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Co-Regulation on the Road

May 30, 2024

What is the hardest thing for you to give over control to another person?

Mine is driving. I am an anxious passenger, especially with my young adult children. This anxiety comes from the years of driver training I had to endure with all four of them. I was in the passenger seat without control over the situation, grabbing the armrest or the handle above my head at the abrupt stops and sharp turns taken at too fast of a speed.

A car ride with my daughter usually started with me saying in a low, calm voice, “Slow down.” Each time I said the command, my voice raised several decibels, until by the sixth time I said “slow down,” my voice was louder than the rap music playing on the car speakers. She would get angry and start yelling back, not making the situation safe for either of us.

This past month, my daughter and I took a 1600-mile road trip from Austin, TX (where she attends college) to our home on the northern border of Minnesota. Our mode of transportation was a 2009 Toyota van with 192,000 miles that had not been driven since last June. The first step in our road trip adventure was to get the van moving, which required a new battery. Step two was to fix the air conditioning and the rattling noise emulated from the engine. 

Once those two steps were completed, we were speeding north on I-35. My daughter was taking the first driving shift, and I was anxiously sitting in the passenger seat. I kept my mouth shut as she pushed the van to faster speeds. I knew we had many miles to go before reaching our destination, and I knew that telling her to slow down didn’t make the situation better.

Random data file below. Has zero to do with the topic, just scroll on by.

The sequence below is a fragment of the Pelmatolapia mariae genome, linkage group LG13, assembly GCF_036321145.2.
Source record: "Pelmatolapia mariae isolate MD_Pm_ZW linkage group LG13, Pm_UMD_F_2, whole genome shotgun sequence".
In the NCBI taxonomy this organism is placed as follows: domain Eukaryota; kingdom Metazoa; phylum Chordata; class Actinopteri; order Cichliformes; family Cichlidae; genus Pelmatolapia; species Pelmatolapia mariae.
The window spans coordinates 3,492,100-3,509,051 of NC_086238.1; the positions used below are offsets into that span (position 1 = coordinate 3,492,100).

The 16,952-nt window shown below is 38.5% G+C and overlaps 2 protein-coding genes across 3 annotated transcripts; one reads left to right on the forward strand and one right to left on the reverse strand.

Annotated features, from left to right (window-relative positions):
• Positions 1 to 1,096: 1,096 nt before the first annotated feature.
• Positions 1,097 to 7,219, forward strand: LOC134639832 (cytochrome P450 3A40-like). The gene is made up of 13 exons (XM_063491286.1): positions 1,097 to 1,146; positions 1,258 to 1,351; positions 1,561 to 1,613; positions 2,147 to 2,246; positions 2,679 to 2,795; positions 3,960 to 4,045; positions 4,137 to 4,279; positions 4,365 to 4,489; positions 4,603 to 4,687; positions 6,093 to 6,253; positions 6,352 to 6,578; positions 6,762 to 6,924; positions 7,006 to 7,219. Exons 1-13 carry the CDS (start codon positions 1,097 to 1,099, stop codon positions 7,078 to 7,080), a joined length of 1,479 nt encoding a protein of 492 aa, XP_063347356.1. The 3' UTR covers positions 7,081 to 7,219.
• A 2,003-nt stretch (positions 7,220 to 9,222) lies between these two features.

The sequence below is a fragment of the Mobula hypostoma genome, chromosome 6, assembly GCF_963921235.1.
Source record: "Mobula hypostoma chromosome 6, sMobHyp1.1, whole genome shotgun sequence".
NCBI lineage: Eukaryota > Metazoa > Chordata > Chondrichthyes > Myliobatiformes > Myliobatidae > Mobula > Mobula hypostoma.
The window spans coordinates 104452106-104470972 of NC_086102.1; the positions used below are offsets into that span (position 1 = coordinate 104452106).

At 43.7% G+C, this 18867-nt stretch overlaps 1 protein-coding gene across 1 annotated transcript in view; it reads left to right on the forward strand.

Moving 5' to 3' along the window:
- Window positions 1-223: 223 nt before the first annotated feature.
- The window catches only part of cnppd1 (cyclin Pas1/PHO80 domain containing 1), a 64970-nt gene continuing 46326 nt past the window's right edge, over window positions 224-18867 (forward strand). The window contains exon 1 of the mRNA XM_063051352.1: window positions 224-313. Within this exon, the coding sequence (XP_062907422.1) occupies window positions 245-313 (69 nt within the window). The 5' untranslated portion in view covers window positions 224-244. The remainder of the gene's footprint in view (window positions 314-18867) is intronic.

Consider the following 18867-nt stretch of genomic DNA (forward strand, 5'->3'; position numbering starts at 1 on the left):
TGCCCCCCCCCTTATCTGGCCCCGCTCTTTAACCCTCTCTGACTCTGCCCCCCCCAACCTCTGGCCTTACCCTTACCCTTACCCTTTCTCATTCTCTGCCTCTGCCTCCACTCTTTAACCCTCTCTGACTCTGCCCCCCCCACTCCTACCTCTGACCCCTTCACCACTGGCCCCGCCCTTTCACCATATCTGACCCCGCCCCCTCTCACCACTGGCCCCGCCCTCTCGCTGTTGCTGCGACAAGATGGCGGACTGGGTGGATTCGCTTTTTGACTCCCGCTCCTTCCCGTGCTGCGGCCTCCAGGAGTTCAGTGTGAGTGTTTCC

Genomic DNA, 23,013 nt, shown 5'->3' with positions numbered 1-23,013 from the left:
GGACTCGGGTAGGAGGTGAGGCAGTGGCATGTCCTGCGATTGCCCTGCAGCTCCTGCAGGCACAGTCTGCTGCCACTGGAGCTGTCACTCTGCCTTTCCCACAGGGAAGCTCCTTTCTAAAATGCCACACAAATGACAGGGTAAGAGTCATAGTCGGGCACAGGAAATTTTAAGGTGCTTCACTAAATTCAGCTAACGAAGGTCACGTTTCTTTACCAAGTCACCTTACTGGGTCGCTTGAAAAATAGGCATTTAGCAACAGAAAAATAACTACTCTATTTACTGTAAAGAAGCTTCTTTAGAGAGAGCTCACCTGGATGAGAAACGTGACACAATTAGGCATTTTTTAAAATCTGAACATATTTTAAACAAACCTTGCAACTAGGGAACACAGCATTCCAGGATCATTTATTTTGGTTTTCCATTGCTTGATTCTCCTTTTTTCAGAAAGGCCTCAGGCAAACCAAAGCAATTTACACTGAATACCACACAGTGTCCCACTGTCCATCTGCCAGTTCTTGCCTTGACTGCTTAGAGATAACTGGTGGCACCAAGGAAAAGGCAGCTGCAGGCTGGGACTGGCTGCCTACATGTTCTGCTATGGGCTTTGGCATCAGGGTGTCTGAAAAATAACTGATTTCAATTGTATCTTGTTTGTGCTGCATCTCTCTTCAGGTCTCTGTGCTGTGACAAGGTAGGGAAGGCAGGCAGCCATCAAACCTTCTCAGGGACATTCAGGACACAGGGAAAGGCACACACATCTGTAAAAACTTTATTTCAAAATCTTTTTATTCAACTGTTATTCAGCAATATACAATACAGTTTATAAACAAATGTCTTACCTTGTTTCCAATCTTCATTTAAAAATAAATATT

Then the van started to shutter. She didn’t know what to do, so I calmly took a deep breath and told her to let off the gas pedal and take the next exit. As the van gradually regained its stability, a sense of relief washed over us. I continued to take deep breaths and calmly directed her to pull over at a gas station along the road, where we could finally feel safe and secure.

She felt scared by the van’s shuttering noise and wanted me to drive. I breathed deeply as we discussed the “avoid freeways” route we would take going north. Our route was a blessing as we drove through quiet rural towns and kept the speed under 65 mph to avoid another mishap with the van. That day, we travelled the Texas European route, stopping to eat in Athens (TX) and spending the night in Paris (TX). 

What does our road trip have to do with co-regulation?

Co-regulation occurs when one person lends their calmer nervous system to another person who is not calm. In my case, as my daughter was driving at faster speeds, I could feel my anxiety rising. To regulate my emotions, I practiced deep breathing, chewing gum, and positive self-talk. These techniques helped me stay calm and reassured me that we would be okay. 

When my daughter was anxious due to the freeway traffic and the noisy van, I kept talking to her in a calm, even voice. I may not have felt calm, but I kept calm. I knew from the past that raising my voice didn’t work. Once we pulled over at the gas station, I created a safe space for my daughter to calm down and talk about her anxiety and continuing to drive that day.

This moment supported her nervous system and helped her calm down. The next day, after a restful night in Paris, she was ready to take the next shift driving on the trip. We agreed that keeping the van speed at 65 mph or under would be best and staying on our rural highways. 

I couldn’t always keep my calm outlook as we travelled; however, when I felt myself start to tell her to “slow down” and raise my voice, I caught it sooner. My practice of “being calm” on the trip, despite the challenges, helped her anxiety and ultimately helped us both have a fun trip. This experience was a testament to our growth and resilience as we travelled the road home together.

Reflect on your situations with students, clients, or colleagues:

  1. How can you be the calm in the storm for others? 
  2. What are your strategies to calm your nervous system?
  3. What are the daily practices that you do that you can call upon in stressful situations?